It should come as no surprise, but gaming benchmarks is a common practice in the Android ecosystem.
Anand Lal Shimpi and Brian Klug of AnandTech just released a damning report on the issue, revealing that, with a few exceptions, devices from every major Android OEM are “optimized” to deliver top results in benchmark tests. This involves setting the device’s CPU to top speeds whenever certain benchmarks are running, thus artificially increasing scores. Some device makers apply similar tactics to GPUs.
Since it broke the story about Samsung gaming benchmarks on the Galaxy S4, AnandTech tested a host of devices and found that other manufacturers are, more or less, doing the same thing. Specifically, Asus, HTC, LG have at least one device that exhibits the same behavior, affecting at least one benchmark.
There are a few “clean” devices – AnandTech found no sign of benchmark gaming on the Motorola Razr i, Moto X, Nexus 4, Nexus 7, and the Nvidia Shield.
Some devices are worse offenders than others. For instance, the LG G2 and the Asus PadFone Infinity (Snapdragon 800 variant) only kick into high gear when AnTuTu and Vellamo are detected, with five other benchmarks running without interferences. At the other end of the scale, the Galaxy Note 3’s “cheating mode” is active on six out of the seven benchmarks tested.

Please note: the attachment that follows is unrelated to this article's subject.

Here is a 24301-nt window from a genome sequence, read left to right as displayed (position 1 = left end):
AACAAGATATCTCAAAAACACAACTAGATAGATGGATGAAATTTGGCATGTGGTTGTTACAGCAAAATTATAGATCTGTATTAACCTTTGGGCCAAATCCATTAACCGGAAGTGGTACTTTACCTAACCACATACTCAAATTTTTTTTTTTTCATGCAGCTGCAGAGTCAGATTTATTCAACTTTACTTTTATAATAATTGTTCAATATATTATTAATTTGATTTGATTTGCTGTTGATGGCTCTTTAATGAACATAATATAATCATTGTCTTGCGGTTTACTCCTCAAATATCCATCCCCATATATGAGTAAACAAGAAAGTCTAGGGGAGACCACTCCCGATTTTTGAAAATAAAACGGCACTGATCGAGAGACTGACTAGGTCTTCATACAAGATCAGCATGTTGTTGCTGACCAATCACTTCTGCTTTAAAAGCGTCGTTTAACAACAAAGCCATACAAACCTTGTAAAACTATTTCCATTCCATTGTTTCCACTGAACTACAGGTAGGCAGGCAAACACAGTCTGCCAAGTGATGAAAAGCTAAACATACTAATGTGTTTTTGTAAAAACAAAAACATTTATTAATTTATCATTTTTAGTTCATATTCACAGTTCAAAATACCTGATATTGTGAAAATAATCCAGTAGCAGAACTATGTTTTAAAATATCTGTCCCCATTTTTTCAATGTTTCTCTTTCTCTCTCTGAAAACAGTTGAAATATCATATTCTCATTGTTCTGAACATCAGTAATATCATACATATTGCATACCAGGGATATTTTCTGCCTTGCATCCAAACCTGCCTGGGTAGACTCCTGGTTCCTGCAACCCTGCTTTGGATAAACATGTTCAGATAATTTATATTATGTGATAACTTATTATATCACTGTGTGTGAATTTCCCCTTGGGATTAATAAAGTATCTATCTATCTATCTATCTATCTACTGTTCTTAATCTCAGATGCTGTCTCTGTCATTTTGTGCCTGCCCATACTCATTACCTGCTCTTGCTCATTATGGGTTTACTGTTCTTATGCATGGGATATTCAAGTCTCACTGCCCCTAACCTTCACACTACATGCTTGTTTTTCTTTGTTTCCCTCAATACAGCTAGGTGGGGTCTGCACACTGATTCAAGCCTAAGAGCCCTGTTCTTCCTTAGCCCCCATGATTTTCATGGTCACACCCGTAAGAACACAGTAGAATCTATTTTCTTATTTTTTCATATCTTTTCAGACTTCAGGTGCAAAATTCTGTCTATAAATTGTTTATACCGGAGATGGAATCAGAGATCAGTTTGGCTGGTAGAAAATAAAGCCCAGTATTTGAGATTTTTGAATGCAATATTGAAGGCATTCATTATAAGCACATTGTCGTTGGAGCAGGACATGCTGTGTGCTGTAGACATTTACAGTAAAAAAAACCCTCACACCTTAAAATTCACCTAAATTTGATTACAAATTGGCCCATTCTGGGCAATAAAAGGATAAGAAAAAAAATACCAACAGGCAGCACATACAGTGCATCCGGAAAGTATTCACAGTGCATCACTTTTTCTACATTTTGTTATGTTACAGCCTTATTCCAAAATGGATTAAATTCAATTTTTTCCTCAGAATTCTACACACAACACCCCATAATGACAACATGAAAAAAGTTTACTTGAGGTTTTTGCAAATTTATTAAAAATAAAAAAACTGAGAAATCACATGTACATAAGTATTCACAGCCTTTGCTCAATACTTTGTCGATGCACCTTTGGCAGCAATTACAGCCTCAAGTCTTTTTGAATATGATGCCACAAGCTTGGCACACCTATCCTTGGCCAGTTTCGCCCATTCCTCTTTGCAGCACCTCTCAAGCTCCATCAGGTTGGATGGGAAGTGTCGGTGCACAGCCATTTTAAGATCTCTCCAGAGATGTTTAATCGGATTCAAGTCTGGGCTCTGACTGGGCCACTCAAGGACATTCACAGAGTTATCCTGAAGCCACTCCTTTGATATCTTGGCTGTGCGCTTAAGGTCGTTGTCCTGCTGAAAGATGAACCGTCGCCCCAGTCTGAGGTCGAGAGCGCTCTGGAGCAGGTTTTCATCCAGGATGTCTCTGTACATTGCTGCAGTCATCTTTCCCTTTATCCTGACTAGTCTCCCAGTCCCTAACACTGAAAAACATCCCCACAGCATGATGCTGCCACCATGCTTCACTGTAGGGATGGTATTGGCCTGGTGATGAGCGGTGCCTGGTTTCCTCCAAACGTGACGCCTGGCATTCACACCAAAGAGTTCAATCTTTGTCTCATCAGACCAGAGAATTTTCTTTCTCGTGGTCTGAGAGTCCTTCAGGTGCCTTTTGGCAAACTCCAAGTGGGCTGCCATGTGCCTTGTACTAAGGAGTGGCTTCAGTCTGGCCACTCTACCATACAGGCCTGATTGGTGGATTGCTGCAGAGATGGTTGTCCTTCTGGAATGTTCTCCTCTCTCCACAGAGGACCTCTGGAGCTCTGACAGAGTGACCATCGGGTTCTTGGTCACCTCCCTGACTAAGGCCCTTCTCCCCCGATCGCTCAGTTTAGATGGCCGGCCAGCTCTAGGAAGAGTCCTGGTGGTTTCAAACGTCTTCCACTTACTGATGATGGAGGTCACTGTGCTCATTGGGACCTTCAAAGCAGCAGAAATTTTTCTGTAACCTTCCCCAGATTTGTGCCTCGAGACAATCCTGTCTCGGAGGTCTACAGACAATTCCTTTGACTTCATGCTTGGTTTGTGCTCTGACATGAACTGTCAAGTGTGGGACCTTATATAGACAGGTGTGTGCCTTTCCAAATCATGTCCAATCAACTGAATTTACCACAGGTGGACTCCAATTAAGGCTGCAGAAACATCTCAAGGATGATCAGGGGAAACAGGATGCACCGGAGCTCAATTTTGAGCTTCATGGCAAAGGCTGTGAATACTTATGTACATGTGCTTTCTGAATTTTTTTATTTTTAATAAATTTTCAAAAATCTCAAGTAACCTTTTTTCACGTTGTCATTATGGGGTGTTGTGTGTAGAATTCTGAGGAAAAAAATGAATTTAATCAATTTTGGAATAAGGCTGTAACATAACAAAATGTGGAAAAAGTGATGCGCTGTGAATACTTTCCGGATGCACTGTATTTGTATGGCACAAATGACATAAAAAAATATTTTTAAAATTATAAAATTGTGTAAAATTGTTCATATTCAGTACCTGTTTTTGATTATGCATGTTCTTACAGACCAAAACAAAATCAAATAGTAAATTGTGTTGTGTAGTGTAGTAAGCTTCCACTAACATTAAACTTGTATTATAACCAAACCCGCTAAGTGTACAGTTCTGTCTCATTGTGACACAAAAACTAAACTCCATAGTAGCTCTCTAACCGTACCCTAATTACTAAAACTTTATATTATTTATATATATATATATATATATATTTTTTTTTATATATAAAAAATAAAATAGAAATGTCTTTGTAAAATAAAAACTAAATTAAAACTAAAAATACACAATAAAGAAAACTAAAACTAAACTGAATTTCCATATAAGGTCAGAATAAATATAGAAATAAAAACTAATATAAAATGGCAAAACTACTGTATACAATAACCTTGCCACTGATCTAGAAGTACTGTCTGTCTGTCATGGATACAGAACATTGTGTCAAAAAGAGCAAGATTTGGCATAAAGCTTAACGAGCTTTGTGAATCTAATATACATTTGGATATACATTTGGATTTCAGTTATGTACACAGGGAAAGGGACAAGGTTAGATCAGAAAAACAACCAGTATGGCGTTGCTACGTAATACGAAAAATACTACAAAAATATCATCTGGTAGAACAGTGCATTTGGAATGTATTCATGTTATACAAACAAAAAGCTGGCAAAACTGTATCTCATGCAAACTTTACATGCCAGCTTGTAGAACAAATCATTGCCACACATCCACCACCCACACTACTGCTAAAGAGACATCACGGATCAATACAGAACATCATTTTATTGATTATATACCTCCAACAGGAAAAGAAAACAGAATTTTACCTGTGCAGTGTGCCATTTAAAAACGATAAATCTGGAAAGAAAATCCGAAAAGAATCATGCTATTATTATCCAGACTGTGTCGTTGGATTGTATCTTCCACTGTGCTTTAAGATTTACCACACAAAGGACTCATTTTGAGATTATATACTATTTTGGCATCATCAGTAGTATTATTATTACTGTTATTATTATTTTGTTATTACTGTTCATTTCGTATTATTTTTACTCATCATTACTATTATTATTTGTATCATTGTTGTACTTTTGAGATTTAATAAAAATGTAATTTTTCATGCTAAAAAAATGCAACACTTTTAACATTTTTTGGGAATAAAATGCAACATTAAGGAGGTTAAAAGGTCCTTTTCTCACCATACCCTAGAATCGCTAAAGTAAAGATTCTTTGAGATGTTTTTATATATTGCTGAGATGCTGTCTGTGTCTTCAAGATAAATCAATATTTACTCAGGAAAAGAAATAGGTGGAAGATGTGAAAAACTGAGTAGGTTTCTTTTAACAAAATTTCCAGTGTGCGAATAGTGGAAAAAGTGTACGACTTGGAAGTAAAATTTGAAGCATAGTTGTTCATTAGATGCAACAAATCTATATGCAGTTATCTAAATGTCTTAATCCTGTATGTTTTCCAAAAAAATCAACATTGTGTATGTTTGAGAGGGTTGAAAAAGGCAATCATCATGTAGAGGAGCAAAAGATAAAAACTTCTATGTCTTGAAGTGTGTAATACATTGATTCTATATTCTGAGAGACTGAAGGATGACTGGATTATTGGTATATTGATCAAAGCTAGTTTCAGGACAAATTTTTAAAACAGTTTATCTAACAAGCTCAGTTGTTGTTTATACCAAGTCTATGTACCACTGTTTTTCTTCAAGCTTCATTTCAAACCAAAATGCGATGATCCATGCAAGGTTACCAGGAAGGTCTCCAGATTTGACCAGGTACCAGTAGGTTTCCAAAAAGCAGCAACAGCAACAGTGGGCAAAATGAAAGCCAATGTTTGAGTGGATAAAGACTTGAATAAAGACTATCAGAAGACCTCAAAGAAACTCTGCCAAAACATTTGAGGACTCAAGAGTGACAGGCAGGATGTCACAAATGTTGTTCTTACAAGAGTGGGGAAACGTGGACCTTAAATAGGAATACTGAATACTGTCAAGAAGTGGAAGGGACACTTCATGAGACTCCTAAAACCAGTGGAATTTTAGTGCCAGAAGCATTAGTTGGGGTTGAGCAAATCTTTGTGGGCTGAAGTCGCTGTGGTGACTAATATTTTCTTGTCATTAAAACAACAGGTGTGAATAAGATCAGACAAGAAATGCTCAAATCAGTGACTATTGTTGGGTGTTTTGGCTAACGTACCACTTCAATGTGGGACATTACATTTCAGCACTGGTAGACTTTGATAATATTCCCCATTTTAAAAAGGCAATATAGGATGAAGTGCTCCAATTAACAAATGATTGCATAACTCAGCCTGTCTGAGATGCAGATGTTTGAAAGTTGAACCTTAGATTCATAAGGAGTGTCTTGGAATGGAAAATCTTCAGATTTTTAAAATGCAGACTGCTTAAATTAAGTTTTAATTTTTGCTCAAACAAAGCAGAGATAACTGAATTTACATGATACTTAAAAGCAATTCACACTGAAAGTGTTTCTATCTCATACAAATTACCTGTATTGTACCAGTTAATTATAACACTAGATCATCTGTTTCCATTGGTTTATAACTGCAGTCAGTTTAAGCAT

The shady behavior is independent of the maker of the SoC, so the blame is squarely on the OEMs’ shoulders. As Anand notes, the silly thing about this whole affair is the benefits of optimizing firmware for top benchmark scores are minimal, in most cases just a few percentage points.
The sad takeaway is that, for dubious benefits, some Android manufacturers are willing to mislead customers and the media. For more details, we highly recommend that you read the full report.